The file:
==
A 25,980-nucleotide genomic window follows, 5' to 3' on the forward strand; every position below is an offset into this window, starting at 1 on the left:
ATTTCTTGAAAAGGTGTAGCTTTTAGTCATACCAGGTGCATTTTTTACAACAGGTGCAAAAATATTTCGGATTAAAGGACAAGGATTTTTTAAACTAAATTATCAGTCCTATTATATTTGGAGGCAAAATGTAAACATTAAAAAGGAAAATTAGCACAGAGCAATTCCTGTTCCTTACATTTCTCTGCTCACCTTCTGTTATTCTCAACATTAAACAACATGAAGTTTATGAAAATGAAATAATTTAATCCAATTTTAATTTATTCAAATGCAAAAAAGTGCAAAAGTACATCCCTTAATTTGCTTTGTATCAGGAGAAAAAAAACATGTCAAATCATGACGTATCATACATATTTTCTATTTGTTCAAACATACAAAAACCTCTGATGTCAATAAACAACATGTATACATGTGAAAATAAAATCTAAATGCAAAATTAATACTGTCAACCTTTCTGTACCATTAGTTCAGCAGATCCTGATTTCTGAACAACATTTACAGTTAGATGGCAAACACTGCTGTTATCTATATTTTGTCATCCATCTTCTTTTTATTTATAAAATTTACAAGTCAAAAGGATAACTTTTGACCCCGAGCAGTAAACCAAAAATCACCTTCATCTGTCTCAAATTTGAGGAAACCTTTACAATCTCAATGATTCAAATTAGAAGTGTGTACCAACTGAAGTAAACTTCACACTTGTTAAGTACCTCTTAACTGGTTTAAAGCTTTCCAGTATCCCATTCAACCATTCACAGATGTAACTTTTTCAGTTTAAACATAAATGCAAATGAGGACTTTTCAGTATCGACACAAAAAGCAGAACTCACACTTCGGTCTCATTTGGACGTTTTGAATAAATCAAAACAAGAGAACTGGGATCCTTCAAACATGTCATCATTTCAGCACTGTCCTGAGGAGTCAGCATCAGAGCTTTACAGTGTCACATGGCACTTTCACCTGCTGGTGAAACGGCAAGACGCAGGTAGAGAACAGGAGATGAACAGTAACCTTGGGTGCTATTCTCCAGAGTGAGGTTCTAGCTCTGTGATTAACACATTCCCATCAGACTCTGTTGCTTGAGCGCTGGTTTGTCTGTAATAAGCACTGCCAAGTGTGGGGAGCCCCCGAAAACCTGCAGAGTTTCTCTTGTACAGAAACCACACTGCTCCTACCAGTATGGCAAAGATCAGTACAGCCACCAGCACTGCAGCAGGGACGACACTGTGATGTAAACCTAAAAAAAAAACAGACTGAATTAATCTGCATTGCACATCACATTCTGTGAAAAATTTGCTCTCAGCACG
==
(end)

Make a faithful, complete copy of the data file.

A 25,980-nucleotide genomic window follows, 5' to 3' on the forward strand; every position below is an offset into this window, starting at 1 on the left:
ATTTCTTGAAAAGGTGTAGCTTTTAGTCATACCAGGTGCATTTTTTACAACAGGTGCAAAAATATTTCGGATTAAAGGACAAGGATTTTTTAAACTAAATTATCAGTCCTATTATATTTGGAGGCAAAATGTAAACATTAAAAAGGAAAATTAGCACAGAGCAATTCCTGTTCCTTACATTTCTCTGCTCACCTTCTGTTATTCTCAACATTAAACAACATGAAGTTTATGAAAATGAAATAATTTAATCCAATTTTAATTTATTCAAATGCAAAAAAGTGCAAAAGTACATCCCTTAATTTGCTTTGTATCAGGAGAAAAAAAACATGTCAAATCATGACGTATCATACATATTTTCTATTTGTTCAAACATACAAAAACCTCTGATGTCAATAAACAACATGTATACATGTGAAAATAAAATCTAAATGCAAAATTAATACTGTCAACCTTTCTGTACCATTAGTTCAGCAGATCCTGATTTCTGAACAACATTTACAGTTAGATGGCAAACACTGCTGTTATCTATATTTTGTCATCCATCTTCTTTTTATTTATAAAATTTACAAGTCAAAAGGATAACTTTTGACCCCGAGCAGTAAACCAAAAATCACCTTCATCTGTCTCAAATTTGAGGAAACCTTTACAATCTCAATGATTCAAATTAGAAGTGTGTACCAACTGAAGTAAACTTCACACTTGTTAAGTACCTCTTAACTGGTTTAAAGCTTTCCAGTATCCCATTCAACCATTCACAGATGTAACTTTTTCAGTTTAAACATAAATGCAAATGAGGACTTTTCAGTATCGACACAAAAAGCAGAACTCACACTTCGGTCTCATTTGGACGTTTTGAATAAATCAAAACAAGAGAACTGGGATCCTTCAAACATGTCATCATTTCAGCACTGTCCTGAGGAGTCAGCATCAGAGCTTTACAGTGTCACATGGCACTTTCACCTGCTGGTGAAACGGCAAGACGCAGGTAGAGAACAGGAGATGAACAGTAACCTTGGGTGCTATTCTCCAGAGTGAGGTTCTAGCTCTGTGATTAACACATTCCCATCAGACTCTGTTGCTTGAGCGCTGGTTTGTCTGTAATAAGCACTGCCAAGTGTGGGGAGCCCCCGAAAACCTGCAGAGTTTCTCTTGTACAGAAACCACACTGCTCCTACCAGTATGGCAAAGATCAGTACAGCCACCAGCACTGCAGCAGGGACGACACTGTGATGTAAACCTAAAAAAAAAACAGACTGAATTAATCTGCATTGCACATCACATTCTGTGAAAAATTTGCTCTCAGCACG